Friday, 5 November 2010
What does this mean for the future of UK politics?
It's not uncommon in the United States for the results of close elections to be determined in court. Who could forget the 2000 presidential election, which in the end was resolved by the Supreme Court - not the voters. But things are different in the UK, or so I thought.
I hadn't bothered to blog about the election court, convened to decide whether Phil Woolas' election literature was lawful or not, because I had thought the result was a foregone conclusion as no UK court would overturn the decision of the British voters. Clearly Ed Miliband had come to the same conclusion as me, otherwise he wouldn't have recently made Mr. Woolas the Shadow immigration minister. However, Mr. Miliband and I were completely wrong.
Today the election court found Phil Woolas guilty of deliberately making false statements in his constituency of Oldham East and Saddleworth during this year's general election campaign. As a result, Mr. Woolas has been banned from standing for Parliament for three years and the election result in his constituency has been overturned – meaning there will now be a by-election to fill the seat.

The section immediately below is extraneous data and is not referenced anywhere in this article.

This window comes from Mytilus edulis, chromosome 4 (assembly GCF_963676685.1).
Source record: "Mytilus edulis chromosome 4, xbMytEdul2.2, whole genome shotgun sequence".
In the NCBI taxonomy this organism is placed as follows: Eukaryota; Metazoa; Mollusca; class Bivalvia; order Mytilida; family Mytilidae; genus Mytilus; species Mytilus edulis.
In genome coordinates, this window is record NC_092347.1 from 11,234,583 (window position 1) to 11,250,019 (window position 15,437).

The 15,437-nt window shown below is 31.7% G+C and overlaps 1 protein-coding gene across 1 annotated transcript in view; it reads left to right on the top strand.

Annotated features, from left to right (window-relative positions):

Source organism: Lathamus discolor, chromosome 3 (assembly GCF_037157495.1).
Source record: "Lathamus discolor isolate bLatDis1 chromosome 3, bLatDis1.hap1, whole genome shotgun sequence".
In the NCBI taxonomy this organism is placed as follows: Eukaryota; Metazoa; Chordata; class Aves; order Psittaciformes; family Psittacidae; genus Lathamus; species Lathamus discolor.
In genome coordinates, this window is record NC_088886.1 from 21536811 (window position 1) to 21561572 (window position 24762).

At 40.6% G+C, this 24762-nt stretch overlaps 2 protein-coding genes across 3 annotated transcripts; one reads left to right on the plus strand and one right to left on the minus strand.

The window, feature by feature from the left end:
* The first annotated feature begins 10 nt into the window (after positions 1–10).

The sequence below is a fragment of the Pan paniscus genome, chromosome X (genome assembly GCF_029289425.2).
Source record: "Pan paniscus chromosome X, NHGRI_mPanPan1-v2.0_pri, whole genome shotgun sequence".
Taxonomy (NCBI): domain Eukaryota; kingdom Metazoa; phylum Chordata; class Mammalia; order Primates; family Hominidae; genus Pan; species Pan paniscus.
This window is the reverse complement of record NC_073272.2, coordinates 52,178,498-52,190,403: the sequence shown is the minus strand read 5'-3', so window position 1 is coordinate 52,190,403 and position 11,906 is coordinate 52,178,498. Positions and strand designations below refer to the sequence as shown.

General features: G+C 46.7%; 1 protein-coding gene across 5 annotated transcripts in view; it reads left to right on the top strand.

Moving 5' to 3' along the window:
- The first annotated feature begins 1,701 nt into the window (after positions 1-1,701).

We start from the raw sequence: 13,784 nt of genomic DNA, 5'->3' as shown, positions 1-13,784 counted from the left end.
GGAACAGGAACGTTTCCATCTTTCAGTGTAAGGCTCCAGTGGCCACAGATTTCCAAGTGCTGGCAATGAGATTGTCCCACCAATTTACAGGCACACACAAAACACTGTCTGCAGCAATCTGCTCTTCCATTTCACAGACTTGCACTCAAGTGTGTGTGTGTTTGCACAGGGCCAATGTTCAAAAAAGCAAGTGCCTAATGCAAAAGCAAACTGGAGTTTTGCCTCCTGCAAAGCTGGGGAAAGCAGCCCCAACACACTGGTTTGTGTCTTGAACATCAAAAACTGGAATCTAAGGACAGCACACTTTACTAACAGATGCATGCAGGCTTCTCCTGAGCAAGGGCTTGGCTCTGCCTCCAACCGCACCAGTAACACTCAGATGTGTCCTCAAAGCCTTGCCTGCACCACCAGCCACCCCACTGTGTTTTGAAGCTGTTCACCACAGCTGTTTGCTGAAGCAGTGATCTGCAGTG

The Labour party quickly suspended Mr. Woolas, and Harriet Harman forcefully condemned his actions, even though they had been serving together in the same Shadow Government just yesterday. It all felt a bit like Labour was over compensating. Of course, as a result of the verdict, Labour (along with the other parties) is now in election mode.
It is easy to forget that, even though the government has a comfortable majority, there is still technically a hung parliament, and every seat counts. The by-election will also be the first real chance to gauge the public's opinion of the new politics and to see how the coalition parties cope with fighting against each other in an election campaign.
One thing that worries me about this case is the precedent it sets. In years to come, as a result of today's decision, will close elections be determined by the courts instead of the people?